Touching the Void
United Kingdom, 2003
Theatrical Aspect Ratio:
Joe Simpson, Simon Yates, Brendan Mackey, Nicholas Aaron, Richard Hawking
Truth, they say, is stranger than fictionů and also potentially more nail-biting and harder to believe. Touching the Void is an extreme example of this - a man versus nature epic so amazing that, if it was presented in a strictly narrative format, viewers would doubt its veracity. To capture this story in a way that would do it justice, British filmmaker Kevin Macdonald (the documentarian responsible for One Day in September, about the terrorist attack on the 1972 Israeli Olympic team in Munich) has blended elements of docudrama and documentary into a satisfying whole that will keep even the most stoic movie-goer gripping the armrest throughout.
The tale of Joe Simpson and Simon Yates is about as inspirational as stories come - an exhibition of human courage and the ability to endure in the most extreme circumstances. And, for those of us (like me) who have never attempted anything more challenging that casual rock-climbing, it serves as a dramatic warning of what can happen when things go wrong. In June of 1985, Joe and Simon were cocky twentysomethings in search of adventure. The challenge they eventually settled on was to climb the previously unscaled western face of Siula Grande, a 21,000 peak in the Peruvian Andes. ("The last big mountain face in [the] range of mountains that hadn't been climbed.") With the two tied together, the trip to the top took three days and passed mostly without incident. But, on the way down, Joe lost his footing, fell, and shattered his leg, breaking the fibula and driving it up through his kneecap. For a while, Simon attempted to stay with Joe, lowering him in 300-foot increments by using two 150-foot ropes tied together. But, when a series of misfortunes convinced Simon that Joe might be dead and that he might soon follow, he was forced to cut the rope that was the injured man's lifeline. Incredibly, both men made it alive to the bottom. (This isn't giving away anything, since Joe and Simon appear on screen throughout the film to narrate it.)
Touching the Void isn't a documentary, because it employs extensive re-creation footage (filmed on location in the Andes), and it isn't a narrative because of Joe and Simon's talking-heads narration. With their faces hidden beneath stubble and the ravages of the cold, it's difficult to determine whether actors Brendan Mackey and Nicholas Aaron look like Joe and Simon, but it doesn't take long for suspension of disbelief to kick in with a vengeance. In fact, the recreations are done so well that we often forget we're not watching a filmed chronicle of events - although it's obvious that no cameras were observing Joe's struggles to escape from a gargantuan crevasse. (In an ironic twist, Joe and Simon doubled for the actors in medium and long-range shots. So, in effect, the real-life characters were substituting for the actors who were playing them.)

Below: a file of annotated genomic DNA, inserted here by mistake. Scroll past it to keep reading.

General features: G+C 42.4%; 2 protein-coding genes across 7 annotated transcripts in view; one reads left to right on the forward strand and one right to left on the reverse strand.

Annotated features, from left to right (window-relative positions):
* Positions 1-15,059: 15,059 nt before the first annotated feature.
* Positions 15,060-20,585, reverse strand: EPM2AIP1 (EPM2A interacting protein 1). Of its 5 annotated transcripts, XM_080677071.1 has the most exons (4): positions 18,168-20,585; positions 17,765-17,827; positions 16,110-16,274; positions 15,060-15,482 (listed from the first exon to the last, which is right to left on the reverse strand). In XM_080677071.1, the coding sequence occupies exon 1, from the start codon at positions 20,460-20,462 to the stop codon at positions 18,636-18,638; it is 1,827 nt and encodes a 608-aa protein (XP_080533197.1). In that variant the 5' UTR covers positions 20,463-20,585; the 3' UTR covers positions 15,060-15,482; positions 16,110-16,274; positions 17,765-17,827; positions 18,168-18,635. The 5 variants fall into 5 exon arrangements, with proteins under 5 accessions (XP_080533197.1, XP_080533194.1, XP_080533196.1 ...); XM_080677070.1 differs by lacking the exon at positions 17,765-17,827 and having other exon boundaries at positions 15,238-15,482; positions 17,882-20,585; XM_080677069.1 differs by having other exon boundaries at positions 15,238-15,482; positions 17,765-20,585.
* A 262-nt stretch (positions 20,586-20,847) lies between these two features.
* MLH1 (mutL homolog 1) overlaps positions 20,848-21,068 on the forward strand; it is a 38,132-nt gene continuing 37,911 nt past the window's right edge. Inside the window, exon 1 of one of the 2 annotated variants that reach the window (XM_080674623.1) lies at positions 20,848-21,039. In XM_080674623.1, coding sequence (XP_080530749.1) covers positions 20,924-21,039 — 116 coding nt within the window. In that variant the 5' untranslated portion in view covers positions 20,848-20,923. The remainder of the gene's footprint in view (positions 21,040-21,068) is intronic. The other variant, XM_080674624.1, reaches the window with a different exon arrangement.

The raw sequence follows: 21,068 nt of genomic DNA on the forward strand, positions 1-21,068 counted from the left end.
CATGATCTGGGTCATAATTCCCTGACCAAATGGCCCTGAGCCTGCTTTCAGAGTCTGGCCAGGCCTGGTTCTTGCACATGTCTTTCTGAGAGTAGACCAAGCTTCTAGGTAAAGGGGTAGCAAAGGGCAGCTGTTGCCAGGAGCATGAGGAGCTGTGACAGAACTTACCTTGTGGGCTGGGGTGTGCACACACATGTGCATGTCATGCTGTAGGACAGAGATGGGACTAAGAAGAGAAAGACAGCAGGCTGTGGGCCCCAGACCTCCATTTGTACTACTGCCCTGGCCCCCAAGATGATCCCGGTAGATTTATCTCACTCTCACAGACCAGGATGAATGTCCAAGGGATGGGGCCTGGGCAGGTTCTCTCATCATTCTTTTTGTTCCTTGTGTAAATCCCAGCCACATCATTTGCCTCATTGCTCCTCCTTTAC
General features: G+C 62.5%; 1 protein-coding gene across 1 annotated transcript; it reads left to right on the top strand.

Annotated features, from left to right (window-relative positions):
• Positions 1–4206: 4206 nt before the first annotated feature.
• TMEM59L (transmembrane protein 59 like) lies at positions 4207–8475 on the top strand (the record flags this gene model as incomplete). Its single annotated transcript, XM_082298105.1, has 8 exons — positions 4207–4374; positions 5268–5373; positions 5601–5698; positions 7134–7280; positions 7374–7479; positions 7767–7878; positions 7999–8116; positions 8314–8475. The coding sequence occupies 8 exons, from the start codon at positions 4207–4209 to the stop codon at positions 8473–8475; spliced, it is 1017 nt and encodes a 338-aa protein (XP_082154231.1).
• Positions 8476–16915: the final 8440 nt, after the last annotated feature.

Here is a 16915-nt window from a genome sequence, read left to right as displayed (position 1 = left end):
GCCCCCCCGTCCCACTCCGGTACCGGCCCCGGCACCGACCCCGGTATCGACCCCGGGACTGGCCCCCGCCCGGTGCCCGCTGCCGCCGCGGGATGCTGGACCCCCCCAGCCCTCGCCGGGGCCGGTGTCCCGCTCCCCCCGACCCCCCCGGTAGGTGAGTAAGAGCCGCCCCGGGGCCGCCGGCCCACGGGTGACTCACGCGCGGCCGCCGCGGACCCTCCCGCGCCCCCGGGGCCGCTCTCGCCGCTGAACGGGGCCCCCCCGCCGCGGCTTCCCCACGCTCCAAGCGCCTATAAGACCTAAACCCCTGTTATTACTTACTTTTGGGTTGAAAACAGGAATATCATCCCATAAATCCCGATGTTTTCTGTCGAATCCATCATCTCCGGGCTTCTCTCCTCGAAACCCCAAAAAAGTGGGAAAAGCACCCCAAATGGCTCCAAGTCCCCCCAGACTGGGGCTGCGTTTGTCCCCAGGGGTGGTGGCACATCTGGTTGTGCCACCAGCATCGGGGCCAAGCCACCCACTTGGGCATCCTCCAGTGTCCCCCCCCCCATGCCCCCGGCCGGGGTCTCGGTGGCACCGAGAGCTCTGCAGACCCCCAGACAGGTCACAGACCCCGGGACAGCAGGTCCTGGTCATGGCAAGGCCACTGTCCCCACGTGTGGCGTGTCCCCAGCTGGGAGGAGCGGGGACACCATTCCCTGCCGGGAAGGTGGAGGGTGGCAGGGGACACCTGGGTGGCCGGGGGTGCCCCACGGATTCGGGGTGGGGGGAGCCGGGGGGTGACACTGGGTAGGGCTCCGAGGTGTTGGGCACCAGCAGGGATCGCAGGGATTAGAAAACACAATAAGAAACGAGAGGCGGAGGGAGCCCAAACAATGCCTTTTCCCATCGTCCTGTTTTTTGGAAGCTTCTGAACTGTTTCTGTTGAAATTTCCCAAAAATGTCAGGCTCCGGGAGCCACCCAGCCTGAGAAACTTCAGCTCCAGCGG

Watching Touching the Void is an exhausting experience. The stunning photography at first overwhelms us with the enormity of the mens' challenge, then displays the ferocity of Mother Nature at her cruelest as zero-visibility snowstorms drive the temperatures to bone-chilling levels. But the story and pacing are what make this a white-knuckle experience, ratcheting up the tension degree by degree as the men relate their innermost thoughts while we watch in awe as they overcome odds that would make even the 1980 U.S. Hockey Team's win over the U.S.S.R. seem like a sure thing. The suspense isn't about whether Joe and Simon survive, but about how they do it.
A common World War I saying is that there are no atheists in fox holes. Joe disproves this notion. Facing sure death, and convinced that his lifespan could be measured in hours and minutes, Joe did not turn to the Catholicism of his youth. As far as he was concerned, all that awaited him was an endless void, and it was luck and perseverance, not a miracle, that saved him. (We do not know Simon's thoughts on religion, but we can infer from his statements that he put no more trust in God than his partner.)
Many movies, both features and documentaries, have been made about the perils of mountain climbing (and its close kin, polar exploration). None has been as gripping and harrowing as Touching the Void, not even the amazing The Endurance (about Shackleton's 1914-16 failed Antarctic expedition). Macdonald's approach to the subject is perfect; it's doubtful that Touching the Void would have been as tense had it been a pure documentary, nor would it have been as compelling if made as a "based on a true story" feature, no matter how good the production values had been. (At one point, Hollywood had this story on its radar, with Tom Cruise attached to play Joe.) Joe and Simon's narration is crucial to the movie's success; it adds a layer that could not otherwise have been achieved. And the re-creation allows us to see, not just imagine, the ordeal.
Few films can legitimately be considered "experiences," and, in that select population, even fewer are rooted in reality. Admittedly, Touching the Void would not have been as engrossing had Joe and Simon not been people we could see and hear. As we watch their odyssey unfold, the same question will occur to nearly everyone: in their position, could I do what they did? Hopefully, none of us will have to find out. But for Joe and Simon, the love of climbing overcame their horrific memories. Two years and six operations after breaking his leg, Joe was once again back doing what he loves most and, in his own words, "lives for."